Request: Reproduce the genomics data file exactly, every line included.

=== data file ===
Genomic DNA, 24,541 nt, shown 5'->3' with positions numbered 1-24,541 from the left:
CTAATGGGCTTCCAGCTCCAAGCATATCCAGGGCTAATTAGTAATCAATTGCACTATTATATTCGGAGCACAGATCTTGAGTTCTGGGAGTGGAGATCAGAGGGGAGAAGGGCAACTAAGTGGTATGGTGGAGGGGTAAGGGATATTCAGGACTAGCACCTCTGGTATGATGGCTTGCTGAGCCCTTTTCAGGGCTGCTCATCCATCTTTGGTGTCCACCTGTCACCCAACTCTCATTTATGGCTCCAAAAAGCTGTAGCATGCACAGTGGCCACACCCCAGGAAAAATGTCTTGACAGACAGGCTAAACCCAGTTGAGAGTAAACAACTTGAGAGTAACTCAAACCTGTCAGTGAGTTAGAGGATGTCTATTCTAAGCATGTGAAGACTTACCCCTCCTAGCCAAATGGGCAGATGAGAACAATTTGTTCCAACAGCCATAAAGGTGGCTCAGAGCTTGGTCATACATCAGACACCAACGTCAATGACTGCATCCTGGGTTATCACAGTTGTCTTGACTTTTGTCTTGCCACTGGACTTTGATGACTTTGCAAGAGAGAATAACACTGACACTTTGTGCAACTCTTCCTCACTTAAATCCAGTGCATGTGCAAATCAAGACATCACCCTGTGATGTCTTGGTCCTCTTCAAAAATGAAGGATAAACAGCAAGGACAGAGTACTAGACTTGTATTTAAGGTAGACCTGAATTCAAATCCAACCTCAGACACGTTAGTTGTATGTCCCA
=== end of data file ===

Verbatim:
Genomic DNA, 24,541 nt, shown 5'->3' with positions numbered 1-24,541 from the left:
CTAATGGGCTTCCAGCTCCAAGCATATCCAGGGCTAATTAGTAATCAATTGCACTATTATATTCGGAGCACAGATCTTGAGTTCTGGGAGTGGAGATCAGAGGGGAGAAGGGCAACTAAGTGGTATGGTGGAGGGGTAAGGGATATTCAGGACTAGCACCTCTGGTATGATGGCTTGCTGAGCCCTTTTCAGGGCTGCTCATCCATCTTTGGTGTCCACCTGTCACCCAACTCTCATTTATGGCTCCAAAAAGCTGTAGCATGCACAGTGGCCACACCCCAGGAAAAATGTCTTGACAGACAGGCTAAACCCAGTTGAGAGTAAACAACTTGAGAGTAACTCAAACCTGTCAGTGAGTTAGAGGATGTCTATTCTAAGCATGTGAAGACTTACCCCTCCTAGCCAAATGGGCAGATGAGAACAATTTGTTCCAACAGCCATAAAGGTGGCTCAGAGCTTGGTCATACATCAGACACCAACGTCAATGACTGCATCCTGGGTTATCACAGTTGTCTTGACTTTTGTCTTGCCACTGGACTTTGATGACTTTGCAAGAGAGAATAACACTGACACTTTGTGCAACTCTTCCTCACTTAAATCCAGTGCATGTGCAAATCAAGACATCACCCTGTGATGTCTTGGTCCTCTTCAAAAATGAAGGATAAACAGCAAGGACAGAGTACTAGACTTGTATTTAAGGTAGACCTGAATTCAAATCCAACCTCAGACACGTTAGTTGTATGTCCCA